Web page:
During the all-star break, the Senators might consider putting up a sign on their front door: “Please disregard the mess.”
Indeed, their “barn” has become an absolute pigsty.
Since moving into Scotiabank Place, the Senators have shed the label of being a bad hockey team. Until this season.
After their seventh consecutive home-ice loss, the Senators are stuck at 9-14-4 at SBP. Their worst full-season record since taking up residence in Kanata was 1996-97, when they were 16-17-8.
The Senators have 14 home games left this season. For the most part, they’ll be playing good teams, clubs with something at stake.
Expecting them to win at least seven would be a stretch.
Despite the calamity, the king of their castle has no intention of packing up and leaving.
“Everybody, as they get older, would like to always be in a spot where you have one of the best teams in the league and you’re fighting for the Stanley Cup,” captain Daniel Alfredsson said Tuesday morning. “But that’s not where we are this year and I have no problems being in Ottawa. In the situation we’re in, I’m not happy about it, but I’m going to make the most of it. I’m going to try to help all the young guys get better and get this ship in the right direction.”
Asked if he would consider a trade, Alfredsson replied: “As of now, that’s not part of my plan at all. If something were to come up or Bryan (Murray) were to talk to me, I would just keep that really between us and go from there.
“I’ve been part of this since 1995 and we’ve been through our ups and downs off the ice and on the ice throughout my years here. That’s life. Everything is not going to go your way. I believe how you act during tough times shows the kind of character you have. We’re definitely being tested right now.”
PAUL OF ST. PAUL
From the outdoor rink (ODR) at Kilreen Park, to a championship season with the Ottawa West Golden Knights Jr. B’s, to a starring role with a Gatineau Olympiques, 21-year-old Sabres C Paul Byron scored his first NHL goal in his second NHL game Tuesday night at Scotiabank Place. “This kind of feels like my first game,” Byron, who went to St. Paul high school, said before facing the Senators. “I didn’t have anyone there in Long Island (when he had an assist in his NHL debut Saturday), everyone kind of waited for me to be here, so I’m a little nervous for tonight.” Byron is 5-foot-9 and listed at 156-pounds on HockeyDB.com. His size, particularly his weight, suggests he’s way too small to play in the NHL. But he’s also as fast as they come and he’s got “real good tenacity for a small man,” says Buffalo coach Lindy Ruff. It was only a few short years ago that Byron dazzled ’em at Kilreen, an ODR beside his family home that doesn’t even have boards. “Just snowbanks,” he said. “It was more fun. When you played with your buddies, you kinda just pushed them it the snowbank.” Byron still plays summer hockey with his pals from the Golden Knights, guys like Glen Cameron, Jordan Stitt, Mike Wallace and Sam Majic. And he still keeps in touch with former Olympiques teammates and coach Benoit Groulx. He remains tight with Claude Giroux, with whom he carried Gatineau to a Memorial Cup berth (in 19 QMJHL playoff games that season, Byron scored 21 goals Giroux had 51 points) and it doesn’t surprise him that Giroux has already become one of the NHL’s best players. “Definitely not,” he said. “Anyone who knows Claude knows he’ll do anything to win. Didn’t matter what we played. NHL on X-Box, or outdoor rink hockey. The guy would do whatever it took to win.”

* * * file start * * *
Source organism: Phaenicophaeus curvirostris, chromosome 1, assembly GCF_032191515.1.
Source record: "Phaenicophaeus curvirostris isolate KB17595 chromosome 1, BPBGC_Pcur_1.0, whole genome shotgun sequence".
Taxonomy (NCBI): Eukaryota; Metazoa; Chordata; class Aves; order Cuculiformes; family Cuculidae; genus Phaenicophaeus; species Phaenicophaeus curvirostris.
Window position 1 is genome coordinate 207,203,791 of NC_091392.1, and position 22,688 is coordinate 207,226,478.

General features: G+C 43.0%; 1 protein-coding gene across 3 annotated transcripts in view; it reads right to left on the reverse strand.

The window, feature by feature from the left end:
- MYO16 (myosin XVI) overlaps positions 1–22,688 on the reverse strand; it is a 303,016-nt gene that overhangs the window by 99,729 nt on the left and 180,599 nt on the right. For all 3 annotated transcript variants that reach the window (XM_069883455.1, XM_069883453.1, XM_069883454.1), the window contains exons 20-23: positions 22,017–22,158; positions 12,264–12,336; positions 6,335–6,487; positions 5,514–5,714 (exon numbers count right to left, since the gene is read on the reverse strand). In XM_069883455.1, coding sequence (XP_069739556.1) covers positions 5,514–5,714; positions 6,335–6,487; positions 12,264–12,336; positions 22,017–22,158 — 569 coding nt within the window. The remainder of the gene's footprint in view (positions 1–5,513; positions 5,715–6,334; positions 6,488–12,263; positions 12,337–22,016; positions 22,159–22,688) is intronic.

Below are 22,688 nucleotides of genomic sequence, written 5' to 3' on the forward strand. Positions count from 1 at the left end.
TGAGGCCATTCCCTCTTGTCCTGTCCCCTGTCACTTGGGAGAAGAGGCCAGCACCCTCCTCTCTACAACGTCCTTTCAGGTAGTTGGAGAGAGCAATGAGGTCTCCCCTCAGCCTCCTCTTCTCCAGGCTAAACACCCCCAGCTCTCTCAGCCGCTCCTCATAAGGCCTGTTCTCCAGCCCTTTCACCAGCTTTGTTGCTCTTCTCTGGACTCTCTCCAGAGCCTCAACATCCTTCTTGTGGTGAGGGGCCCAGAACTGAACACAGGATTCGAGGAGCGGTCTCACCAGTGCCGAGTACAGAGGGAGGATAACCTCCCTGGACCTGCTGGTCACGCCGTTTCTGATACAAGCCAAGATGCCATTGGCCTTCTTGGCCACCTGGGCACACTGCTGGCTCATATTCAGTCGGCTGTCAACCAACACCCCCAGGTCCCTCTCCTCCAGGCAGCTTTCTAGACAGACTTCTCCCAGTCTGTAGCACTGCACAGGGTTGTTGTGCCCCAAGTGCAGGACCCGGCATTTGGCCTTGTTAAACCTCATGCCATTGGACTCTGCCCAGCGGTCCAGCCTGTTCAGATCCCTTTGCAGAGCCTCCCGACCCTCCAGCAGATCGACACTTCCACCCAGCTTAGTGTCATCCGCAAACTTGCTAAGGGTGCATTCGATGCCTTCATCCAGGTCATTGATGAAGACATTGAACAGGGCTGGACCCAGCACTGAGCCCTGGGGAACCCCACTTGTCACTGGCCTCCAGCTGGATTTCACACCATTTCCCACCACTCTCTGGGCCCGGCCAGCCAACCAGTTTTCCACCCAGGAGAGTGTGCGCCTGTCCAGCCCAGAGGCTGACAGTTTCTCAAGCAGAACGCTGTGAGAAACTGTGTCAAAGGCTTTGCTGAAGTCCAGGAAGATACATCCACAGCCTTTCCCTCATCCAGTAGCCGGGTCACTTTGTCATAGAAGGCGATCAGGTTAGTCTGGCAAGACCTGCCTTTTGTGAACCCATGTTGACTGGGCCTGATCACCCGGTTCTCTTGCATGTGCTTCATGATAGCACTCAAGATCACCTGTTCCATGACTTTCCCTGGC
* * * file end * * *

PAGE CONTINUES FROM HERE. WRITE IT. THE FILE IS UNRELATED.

Things I think I think
There’s no way Sergei Gonchar’s game-tying goal should have counted. In clearing a path for his shot, Nick Foligno took a run at D Andrej Sekera and conveniently bowled over G Ryan Miller in the process. He should have been given a penalty for goalie interference ... When a puck fired into the Senators bench somehow found Alex Kovalev’s eye/schnoze, it reminded us of a great Colby Armstrong quote you might have missed earlier this season. Asked about the Ben Eager sucker-punch that damaged his eye, the Leafs forward said: “I don’t know how he missed my nose.” ... GM Bryan Murray admitted Tuesday that he answered “one year” when he thought the reporter asked him how long before the Senators are competitive. “The New York Islanders are competitive,” Murray said. “They work hard.” To the question, how long before they are a contender again, Murray replied: “A few years.” That sounds about right ... Going to safely say that never before has an NHL team boasted two players with a 13-inch height difference. And you know what, there seems to be an even bigger gap than that between the very top of Tyler Myers (6-foot-8) and fellow Sabre Nathan Gerbe (5-foot-5). “I think he’s 5-foot-4˝,” one Buffalo player said of Gerber. I knew it ... A small group of us “experts” determined, at the morning skate, that Brian Elliott would be a capable backup goalie. After the Jochen Hecht backhand that beat him in the first period, I’m trying to decide what league.
Always wild about Harry
A visit by the Sabres means a chance to catch up with one of the funniest guys in hockey, Sabres broadcaster Harry Neale.
Also made us think — if the Senators are going to be bad next season, they might as be self-deprecating, right?
How about you coaching them, Harry?
“I haven’t lost a game in 22 years,” Neale proudly stated Tuesday morning. “Of course, I haven’t won one, either.”
Neale produced some gems during his career as bench boss of the Canucks and Red Wings in the 1980s.
“I know my players don’t like my practices, but that’s OK because I don’t like their games,” he once said.
Another time: “Our system of forechecking is to shoot the puck ... and leave it there.”
Neale was also the author of a quip worthy of a spot in the Hall of Fame.
“Last year, we couldn’t win at home. This season, we can’t win on the road,” he said while with the Canucks. “My failure as a coach is, I can’t think of any place else to play.”